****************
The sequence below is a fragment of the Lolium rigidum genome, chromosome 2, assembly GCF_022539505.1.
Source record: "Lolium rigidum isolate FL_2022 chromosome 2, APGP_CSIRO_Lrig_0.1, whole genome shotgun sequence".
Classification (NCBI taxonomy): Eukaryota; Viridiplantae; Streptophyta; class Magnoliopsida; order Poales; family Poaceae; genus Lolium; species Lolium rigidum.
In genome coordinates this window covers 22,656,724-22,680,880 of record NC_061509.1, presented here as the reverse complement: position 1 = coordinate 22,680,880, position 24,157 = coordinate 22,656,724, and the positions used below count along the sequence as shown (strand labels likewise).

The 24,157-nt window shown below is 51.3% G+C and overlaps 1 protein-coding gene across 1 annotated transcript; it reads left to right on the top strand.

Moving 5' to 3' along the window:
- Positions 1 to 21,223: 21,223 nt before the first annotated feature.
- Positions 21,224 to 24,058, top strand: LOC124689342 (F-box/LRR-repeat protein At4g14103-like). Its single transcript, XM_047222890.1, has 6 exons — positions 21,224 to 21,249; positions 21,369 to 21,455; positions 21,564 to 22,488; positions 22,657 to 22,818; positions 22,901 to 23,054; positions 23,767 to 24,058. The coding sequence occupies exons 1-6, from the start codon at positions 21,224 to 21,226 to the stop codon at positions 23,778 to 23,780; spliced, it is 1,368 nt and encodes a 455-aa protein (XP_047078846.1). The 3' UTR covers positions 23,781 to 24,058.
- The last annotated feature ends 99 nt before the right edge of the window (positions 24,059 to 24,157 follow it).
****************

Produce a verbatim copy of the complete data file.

The sequence below is a fragment of the Lolium rigidum genome, chromosome 2, assembly GCF_022539505.1.
Source record: "Lolium rigidum isolate FL_2022 chromosome 2, APGP_CSIRO_Lrig_0.1, whole genome shotgun sequence".
Classification (NCBI taxonomy): Eukaryota; Viridiplantae; Streptophyta; class Magnoliopsida; order Poales; family Poaceae; genus Lolium; species Lolium rigidum.
In genome coordinates this window covers 22,656,724-22,680,880 of record NC_061509.1, presented here as the reverse complement: position 1 = coordinate 22,680,880, position 24,157 = coordinate 22,656,724, and the positions used below count along the sequence as shown (strand labels likewise).

The 24,157-nt window shown below is 51.3% G+C and overlaps 1 protein-coding gene across 1 annotated transcript; it reads left to right on the top strand.

Moving 5' to 3' along the window:
- Positions 1 to 21,223: 21,223 nt before the first annotated feature.
- Positions 21,224 to 24,058, top strand: LOC124689342 (F-box/LRR-repeat protein At4g14103-like). Its single transcript, XM_047222890.1, has 6 exons — positions 21,224 to 21,249; positions 21,369 to 21,455; positions 21,564 to 22,488; positions 22,657 to 22,818; positions 22,901 to 23,054; positions 23,767 to 24,058. The coding sequence occupies exons 1-6, from the start codon at positions 21,224 to 21,226 to the stop codon at positions 23,778 to 23,780; spliced, it is 1,368 nt and encodes a 455-aa protein (XP_047078846.1). The 3' UTR covers positions 23,781 to 24,058.
- The last annotated feature ends 99 nt before the right edge of the window (positions 24,059 to 24,157 follow it).